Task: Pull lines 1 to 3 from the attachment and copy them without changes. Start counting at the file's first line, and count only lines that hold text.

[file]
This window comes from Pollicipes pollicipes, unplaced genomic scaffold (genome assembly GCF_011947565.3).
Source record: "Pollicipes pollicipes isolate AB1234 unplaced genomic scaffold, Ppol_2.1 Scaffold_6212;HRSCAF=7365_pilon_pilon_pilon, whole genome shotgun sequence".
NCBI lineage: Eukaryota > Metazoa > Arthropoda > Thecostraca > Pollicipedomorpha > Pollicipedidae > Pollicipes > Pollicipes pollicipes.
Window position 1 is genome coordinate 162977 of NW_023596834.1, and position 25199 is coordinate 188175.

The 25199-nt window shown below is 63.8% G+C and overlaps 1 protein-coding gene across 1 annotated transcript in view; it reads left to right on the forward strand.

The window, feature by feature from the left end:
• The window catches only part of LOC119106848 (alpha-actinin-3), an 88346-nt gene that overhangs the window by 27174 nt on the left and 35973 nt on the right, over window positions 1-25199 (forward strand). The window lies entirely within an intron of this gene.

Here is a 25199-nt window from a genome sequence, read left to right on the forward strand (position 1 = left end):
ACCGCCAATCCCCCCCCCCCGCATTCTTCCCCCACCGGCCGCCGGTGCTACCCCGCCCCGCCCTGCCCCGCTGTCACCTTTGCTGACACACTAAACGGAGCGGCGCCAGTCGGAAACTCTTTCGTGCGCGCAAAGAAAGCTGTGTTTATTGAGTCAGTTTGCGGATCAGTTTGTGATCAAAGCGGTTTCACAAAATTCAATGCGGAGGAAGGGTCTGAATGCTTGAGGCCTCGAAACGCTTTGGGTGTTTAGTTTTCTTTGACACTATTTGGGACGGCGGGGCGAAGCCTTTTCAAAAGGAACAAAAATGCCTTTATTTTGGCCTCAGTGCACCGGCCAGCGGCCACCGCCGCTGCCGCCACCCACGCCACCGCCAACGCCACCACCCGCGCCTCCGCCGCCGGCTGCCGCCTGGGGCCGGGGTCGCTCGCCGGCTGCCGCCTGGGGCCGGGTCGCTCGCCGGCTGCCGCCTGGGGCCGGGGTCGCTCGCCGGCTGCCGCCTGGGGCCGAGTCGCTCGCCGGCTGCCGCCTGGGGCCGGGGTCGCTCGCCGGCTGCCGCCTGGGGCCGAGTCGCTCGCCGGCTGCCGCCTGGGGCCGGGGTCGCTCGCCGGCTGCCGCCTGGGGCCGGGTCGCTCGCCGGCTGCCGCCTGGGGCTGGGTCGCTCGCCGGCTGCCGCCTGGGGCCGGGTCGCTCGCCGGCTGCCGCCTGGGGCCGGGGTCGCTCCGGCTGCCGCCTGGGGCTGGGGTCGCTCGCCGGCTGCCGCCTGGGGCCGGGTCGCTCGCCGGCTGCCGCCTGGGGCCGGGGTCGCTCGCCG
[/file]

This window comes from Pollicipes pollicipes, unplaced genomic scaffold (genome assembly GCF_011947565.3).
Source record: "Pollicipes pollicipes isolate AB1234 unplaced genomic scaffold, Ppol_2.1 Scaffold_6212;HRSCAF=7365_pilon_pilon_pilon, whole genome shotgun sequence".
NCBI lineage: Eukaryota > Metazoa > Arthropoda > Thecostraca > Pollicipedomorpha > Pollicipedidae > Pollicipes > Pollicipes pollicipes.